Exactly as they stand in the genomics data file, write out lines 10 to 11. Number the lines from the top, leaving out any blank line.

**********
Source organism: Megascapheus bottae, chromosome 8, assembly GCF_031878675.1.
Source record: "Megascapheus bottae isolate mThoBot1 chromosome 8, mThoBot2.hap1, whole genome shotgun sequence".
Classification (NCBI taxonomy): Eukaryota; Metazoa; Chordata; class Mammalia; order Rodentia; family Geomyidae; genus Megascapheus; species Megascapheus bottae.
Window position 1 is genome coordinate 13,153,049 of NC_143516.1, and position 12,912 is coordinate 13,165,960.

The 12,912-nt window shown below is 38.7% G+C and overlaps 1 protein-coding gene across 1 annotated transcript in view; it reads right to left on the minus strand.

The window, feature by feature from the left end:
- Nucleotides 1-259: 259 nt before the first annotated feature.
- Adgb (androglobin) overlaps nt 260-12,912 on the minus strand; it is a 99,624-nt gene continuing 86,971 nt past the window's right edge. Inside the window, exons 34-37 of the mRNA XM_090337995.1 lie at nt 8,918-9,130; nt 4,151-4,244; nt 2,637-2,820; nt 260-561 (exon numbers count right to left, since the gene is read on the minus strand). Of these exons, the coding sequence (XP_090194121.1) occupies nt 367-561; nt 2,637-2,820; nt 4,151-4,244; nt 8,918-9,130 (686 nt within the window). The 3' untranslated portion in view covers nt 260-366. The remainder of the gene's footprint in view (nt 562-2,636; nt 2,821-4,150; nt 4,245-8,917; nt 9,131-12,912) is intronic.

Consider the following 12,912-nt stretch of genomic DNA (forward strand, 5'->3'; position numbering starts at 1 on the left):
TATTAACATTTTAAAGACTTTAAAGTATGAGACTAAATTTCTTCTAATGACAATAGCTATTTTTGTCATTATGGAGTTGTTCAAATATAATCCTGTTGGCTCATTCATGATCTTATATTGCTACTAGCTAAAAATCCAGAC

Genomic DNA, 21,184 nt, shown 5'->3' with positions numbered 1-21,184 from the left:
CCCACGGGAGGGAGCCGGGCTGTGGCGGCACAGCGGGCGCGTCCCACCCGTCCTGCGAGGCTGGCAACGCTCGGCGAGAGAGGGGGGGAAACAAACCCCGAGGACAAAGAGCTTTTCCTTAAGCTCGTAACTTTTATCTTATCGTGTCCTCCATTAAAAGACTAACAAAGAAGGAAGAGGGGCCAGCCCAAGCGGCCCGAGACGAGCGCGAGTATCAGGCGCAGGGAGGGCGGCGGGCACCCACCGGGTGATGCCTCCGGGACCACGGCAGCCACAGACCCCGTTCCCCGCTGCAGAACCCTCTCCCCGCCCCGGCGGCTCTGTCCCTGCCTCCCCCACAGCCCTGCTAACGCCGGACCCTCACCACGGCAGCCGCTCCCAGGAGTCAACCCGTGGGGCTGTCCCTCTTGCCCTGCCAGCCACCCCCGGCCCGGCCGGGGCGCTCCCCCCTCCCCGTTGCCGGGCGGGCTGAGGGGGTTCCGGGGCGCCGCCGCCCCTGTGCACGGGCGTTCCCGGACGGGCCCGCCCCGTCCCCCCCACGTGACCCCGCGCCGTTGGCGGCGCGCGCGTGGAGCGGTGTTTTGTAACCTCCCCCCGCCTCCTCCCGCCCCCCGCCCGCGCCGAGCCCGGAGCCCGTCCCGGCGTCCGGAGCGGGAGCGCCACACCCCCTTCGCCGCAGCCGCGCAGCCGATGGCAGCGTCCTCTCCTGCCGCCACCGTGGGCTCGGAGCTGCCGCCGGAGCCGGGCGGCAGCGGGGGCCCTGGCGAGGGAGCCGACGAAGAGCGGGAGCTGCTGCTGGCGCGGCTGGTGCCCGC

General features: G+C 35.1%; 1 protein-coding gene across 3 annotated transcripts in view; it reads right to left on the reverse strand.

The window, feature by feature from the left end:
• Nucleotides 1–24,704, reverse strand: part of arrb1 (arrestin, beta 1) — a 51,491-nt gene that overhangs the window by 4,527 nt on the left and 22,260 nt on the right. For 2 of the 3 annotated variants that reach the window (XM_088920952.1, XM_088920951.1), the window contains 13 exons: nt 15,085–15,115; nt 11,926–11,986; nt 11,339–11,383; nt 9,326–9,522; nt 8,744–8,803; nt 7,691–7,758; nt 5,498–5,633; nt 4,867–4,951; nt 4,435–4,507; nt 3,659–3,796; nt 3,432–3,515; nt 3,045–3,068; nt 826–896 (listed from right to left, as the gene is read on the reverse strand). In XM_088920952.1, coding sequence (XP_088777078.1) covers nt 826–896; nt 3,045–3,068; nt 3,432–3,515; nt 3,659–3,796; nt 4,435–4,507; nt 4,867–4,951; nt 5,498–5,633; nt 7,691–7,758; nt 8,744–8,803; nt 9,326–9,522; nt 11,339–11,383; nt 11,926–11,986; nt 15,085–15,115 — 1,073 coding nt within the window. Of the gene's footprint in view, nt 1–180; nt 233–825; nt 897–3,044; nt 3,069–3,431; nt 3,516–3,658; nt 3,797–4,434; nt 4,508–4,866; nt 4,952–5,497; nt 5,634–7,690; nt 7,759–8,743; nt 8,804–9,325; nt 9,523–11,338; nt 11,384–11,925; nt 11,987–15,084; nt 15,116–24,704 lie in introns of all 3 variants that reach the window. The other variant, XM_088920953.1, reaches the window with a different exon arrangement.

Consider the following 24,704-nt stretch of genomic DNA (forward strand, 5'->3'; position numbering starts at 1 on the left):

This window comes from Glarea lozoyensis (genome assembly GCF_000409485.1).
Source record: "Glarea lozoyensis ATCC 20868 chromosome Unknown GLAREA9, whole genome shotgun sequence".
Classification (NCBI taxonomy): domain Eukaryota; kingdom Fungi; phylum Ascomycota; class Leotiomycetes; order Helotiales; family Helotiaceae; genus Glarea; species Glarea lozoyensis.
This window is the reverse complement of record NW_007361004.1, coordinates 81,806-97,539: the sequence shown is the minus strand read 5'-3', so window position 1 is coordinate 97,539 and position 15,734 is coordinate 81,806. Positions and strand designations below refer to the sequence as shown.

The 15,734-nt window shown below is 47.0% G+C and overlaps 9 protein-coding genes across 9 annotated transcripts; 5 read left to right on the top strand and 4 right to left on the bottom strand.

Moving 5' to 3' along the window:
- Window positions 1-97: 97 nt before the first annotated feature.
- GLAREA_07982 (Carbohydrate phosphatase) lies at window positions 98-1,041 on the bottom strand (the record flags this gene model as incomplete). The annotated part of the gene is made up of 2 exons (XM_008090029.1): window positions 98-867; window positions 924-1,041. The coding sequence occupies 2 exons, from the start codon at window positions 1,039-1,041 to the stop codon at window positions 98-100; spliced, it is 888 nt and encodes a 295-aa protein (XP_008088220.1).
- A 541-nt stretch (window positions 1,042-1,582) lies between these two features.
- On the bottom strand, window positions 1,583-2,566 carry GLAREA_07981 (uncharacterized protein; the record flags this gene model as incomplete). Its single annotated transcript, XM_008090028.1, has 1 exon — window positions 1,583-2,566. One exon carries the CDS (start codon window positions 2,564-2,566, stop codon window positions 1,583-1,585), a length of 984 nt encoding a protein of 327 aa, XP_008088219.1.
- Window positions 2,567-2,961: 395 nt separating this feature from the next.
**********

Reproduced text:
TATTAACATTTTAAAGACTTTAAAGTATGAGACTAAATTTCTTCTAATGACAATAGCTATTTTTGTCATTATGGAGTTGTTCAAATATAATCCTGTTGGCTCATTCATGATCTTATATTGCTACTAGCTAAAAATCCAGAC

Genomic DNA, 21,184 nt, shown 5'->3' with positions numbered 1-21,184 from the left: